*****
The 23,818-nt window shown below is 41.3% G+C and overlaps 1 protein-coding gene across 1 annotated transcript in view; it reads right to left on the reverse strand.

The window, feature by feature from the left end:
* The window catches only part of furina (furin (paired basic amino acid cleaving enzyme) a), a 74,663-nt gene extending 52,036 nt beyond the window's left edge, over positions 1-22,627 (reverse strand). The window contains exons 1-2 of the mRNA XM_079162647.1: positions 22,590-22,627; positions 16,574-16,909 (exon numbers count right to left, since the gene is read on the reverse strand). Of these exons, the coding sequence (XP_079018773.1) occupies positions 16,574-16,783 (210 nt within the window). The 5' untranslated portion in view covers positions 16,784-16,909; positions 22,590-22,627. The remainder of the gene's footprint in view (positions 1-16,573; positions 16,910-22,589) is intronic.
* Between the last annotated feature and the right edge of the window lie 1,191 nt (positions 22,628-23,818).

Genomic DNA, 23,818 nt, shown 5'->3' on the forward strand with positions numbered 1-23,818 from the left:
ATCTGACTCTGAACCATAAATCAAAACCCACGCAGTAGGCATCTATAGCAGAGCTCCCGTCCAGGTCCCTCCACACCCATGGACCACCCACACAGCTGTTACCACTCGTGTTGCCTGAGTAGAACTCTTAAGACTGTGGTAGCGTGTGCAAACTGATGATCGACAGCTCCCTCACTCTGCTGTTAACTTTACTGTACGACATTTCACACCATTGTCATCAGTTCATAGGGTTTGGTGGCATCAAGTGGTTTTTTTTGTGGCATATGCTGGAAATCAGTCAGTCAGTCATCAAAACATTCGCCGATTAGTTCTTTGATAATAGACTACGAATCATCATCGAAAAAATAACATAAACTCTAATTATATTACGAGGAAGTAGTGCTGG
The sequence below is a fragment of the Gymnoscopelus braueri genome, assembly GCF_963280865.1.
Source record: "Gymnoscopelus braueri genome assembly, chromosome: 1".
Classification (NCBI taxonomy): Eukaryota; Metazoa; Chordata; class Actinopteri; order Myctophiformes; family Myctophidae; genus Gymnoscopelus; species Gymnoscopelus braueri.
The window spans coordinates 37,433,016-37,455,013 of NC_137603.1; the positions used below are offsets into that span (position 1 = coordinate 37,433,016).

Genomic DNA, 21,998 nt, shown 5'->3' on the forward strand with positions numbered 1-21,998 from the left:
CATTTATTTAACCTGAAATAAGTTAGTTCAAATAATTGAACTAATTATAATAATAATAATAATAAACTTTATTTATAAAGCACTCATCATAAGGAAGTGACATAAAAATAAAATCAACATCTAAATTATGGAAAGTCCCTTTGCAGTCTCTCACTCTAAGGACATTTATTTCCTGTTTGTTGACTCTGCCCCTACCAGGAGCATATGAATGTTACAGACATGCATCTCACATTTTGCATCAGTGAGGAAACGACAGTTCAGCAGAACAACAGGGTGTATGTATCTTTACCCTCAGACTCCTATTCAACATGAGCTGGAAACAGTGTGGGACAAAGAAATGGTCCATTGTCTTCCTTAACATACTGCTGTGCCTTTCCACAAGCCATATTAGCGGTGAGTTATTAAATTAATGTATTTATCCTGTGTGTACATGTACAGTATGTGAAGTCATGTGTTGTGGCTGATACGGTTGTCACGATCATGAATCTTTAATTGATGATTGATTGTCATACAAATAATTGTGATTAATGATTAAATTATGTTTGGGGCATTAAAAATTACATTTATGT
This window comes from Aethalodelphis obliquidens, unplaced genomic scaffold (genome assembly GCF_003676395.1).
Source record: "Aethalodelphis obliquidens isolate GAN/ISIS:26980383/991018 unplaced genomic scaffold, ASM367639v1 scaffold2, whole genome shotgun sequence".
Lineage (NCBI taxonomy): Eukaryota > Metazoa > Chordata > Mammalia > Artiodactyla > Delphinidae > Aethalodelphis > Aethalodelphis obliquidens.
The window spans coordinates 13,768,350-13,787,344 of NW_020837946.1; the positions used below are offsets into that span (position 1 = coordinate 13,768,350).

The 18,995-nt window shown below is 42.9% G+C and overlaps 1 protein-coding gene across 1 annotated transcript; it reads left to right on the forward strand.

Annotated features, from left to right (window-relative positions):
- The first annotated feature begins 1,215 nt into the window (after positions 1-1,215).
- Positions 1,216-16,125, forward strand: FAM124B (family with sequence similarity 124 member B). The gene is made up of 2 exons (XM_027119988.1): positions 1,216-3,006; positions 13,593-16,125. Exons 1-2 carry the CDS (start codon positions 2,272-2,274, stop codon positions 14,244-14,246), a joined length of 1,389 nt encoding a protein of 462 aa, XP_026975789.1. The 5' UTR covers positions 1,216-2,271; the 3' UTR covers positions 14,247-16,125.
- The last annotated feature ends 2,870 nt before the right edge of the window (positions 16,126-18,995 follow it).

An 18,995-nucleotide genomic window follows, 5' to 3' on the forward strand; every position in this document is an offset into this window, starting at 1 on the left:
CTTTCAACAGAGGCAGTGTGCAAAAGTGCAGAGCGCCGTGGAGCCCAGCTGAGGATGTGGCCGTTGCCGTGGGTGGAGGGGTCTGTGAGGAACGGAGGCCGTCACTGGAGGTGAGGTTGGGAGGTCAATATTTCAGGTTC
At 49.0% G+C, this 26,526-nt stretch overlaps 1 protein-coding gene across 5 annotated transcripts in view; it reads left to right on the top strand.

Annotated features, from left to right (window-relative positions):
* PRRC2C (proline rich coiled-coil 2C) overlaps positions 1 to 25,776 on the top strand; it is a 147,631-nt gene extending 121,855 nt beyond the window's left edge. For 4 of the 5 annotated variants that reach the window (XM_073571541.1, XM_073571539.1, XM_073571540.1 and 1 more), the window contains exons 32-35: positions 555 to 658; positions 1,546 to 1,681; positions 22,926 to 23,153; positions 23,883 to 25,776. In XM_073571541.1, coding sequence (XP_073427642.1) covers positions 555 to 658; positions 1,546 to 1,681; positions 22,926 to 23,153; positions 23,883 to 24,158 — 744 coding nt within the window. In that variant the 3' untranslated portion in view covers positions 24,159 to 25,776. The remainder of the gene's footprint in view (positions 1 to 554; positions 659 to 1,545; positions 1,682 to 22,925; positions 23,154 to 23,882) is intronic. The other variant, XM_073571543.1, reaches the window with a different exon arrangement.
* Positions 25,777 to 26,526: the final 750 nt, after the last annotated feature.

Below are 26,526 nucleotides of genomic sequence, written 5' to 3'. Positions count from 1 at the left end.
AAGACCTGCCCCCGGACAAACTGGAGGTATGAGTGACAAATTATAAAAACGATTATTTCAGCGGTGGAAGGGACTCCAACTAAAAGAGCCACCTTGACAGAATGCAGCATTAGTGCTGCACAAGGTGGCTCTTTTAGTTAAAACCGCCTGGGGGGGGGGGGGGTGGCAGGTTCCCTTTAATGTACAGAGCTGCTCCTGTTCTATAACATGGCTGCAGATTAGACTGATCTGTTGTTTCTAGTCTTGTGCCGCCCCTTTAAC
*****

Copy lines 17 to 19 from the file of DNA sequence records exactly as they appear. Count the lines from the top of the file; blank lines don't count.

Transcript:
The 18,995-nt window shown below is 42.9% G+C and overlaps 1 protein-coding gene across 1 annotated transcript; it reads left to right on the forward strand.

Annotated features, from left to right (window-relative positions):
- The first annotated feature begins 1,215 nt into the window (after positions 1-1,215).